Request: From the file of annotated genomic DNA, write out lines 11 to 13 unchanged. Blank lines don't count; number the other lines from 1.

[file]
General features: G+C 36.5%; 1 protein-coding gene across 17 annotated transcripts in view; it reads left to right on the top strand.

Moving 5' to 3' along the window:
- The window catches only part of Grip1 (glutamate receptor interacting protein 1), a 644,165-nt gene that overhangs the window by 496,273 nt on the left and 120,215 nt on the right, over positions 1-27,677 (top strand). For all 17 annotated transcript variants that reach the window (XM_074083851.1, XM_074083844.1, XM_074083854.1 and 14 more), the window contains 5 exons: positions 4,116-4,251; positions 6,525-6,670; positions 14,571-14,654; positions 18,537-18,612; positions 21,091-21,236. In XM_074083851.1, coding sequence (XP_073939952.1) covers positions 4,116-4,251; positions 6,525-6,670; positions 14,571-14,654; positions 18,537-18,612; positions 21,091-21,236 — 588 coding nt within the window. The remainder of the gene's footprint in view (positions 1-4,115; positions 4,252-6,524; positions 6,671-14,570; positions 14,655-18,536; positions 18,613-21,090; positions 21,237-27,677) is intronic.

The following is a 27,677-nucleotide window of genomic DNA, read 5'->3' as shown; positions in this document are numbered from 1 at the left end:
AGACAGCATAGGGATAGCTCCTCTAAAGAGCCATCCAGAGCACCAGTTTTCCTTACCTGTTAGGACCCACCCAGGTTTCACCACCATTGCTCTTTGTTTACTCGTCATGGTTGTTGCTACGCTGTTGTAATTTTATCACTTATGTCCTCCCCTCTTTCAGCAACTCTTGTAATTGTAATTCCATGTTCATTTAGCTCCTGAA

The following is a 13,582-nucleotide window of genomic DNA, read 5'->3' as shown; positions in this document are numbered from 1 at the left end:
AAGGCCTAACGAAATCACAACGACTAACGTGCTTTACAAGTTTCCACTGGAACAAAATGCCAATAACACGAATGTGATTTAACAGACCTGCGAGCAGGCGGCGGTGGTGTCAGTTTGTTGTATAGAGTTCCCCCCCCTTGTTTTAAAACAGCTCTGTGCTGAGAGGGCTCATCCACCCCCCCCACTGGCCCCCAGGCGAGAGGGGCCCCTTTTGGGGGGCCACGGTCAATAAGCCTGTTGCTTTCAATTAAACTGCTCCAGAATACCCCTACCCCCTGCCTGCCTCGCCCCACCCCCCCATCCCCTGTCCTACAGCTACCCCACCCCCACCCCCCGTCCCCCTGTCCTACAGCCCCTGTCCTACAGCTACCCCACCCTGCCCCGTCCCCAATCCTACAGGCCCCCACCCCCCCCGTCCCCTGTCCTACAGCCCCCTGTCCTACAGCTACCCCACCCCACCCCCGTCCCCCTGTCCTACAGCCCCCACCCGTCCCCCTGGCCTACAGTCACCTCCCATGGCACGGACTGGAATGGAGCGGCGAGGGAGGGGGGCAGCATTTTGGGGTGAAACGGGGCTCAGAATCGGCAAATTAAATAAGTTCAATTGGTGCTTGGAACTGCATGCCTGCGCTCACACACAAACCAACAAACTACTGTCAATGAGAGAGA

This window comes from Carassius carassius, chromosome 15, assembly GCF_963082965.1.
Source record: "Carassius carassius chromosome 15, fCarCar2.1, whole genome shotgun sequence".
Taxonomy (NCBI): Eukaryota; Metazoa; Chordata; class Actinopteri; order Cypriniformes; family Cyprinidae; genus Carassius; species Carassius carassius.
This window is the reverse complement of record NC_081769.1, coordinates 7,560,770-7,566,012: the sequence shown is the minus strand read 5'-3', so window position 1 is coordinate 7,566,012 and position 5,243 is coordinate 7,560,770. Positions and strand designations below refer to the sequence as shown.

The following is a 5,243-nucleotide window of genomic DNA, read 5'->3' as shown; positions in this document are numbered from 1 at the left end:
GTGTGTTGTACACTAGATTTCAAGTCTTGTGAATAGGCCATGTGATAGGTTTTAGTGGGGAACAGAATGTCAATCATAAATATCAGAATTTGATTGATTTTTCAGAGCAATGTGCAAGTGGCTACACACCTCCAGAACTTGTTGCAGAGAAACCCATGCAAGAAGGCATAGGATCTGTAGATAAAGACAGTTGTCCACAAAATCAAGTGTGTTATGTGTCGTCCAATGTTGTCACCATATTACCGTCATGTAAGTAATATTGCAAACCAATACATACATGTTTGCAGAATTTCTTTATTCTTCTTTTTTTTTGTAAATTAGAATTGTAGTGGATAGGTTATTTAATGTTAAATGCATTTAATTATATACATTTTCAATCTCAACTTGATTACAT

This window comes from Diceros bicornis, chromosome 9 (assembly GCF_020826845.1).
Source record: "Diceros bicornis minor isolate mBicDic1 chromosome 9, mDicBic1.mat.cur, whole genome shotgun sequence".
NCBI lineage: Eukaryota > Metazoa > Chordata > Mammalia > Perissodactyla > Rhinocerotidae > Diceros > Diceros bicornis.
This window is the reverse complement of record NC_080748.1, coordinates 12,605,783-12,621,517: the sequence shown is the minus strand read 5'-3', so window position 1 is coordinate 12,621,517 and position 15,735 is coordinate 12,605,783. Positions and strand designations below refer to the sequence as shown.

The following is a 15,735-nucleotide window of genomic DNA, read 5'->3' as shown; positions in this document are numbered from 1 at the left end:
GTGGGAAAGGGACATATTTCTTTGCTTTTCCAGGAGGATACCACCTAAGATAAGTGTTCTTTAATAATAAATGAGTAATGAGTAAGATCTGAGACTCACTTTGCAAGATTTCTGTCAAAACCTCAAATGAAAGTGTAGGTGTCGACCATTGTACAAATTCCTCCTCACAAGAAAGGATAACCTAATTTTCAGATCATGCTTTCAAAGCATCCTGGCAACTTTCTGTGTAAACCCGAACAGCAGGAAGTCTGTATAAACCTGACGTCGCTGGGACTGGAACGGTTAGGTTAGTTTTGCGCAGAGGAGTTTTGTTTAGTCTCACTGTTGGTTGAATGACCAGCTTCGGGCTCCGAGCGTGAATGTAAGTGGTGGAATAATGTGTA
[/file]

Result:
This window is the reverse complement of record NC_081769.1, coordinates 7,560,770-7,566,012: the sequence shown is the minus strand read 5'-3', so window position 1 is coordinate 7,566,012 and position 5,243 is coordinate 7,560,770. Positions and strand designations below refer to the sequence as shown.

The following is a 5,243-nucleotide window of genomic DNA, read 5'->3' as shown; positions in this document are numbered from 1 at the left end:
GTGTGTTGTACACTAGATTTCAAGTCTTGTGAATAGGCCATGTGATAGGTTTTAGTGGGGAACAGAATGTCAATCATAAATATCAGAATTTGATTGATTTTTCAGAGCAATGTGCAAGTGGCTACACACCTCCAGAACTTGTTGCAGAGAAACCCATGCAAGAAGGCATAGGATCTGTAGATAAAGACAGTTGTCCACAAAATCAAGTGTGTTATGTGTCGTCCAATGTTGTCACCATATTACCGTCATGTAAGTAATATTGCAAACCAATACATACATGTTTGCAGAATTTCTTTATTCTTCTTTTTTTTTGTAAATTAGAATTGTAGTGGATAGGTTATTTAATGTTAAATGCATTTAATTATATACATTTTCAATCTCAACTTGATTACAT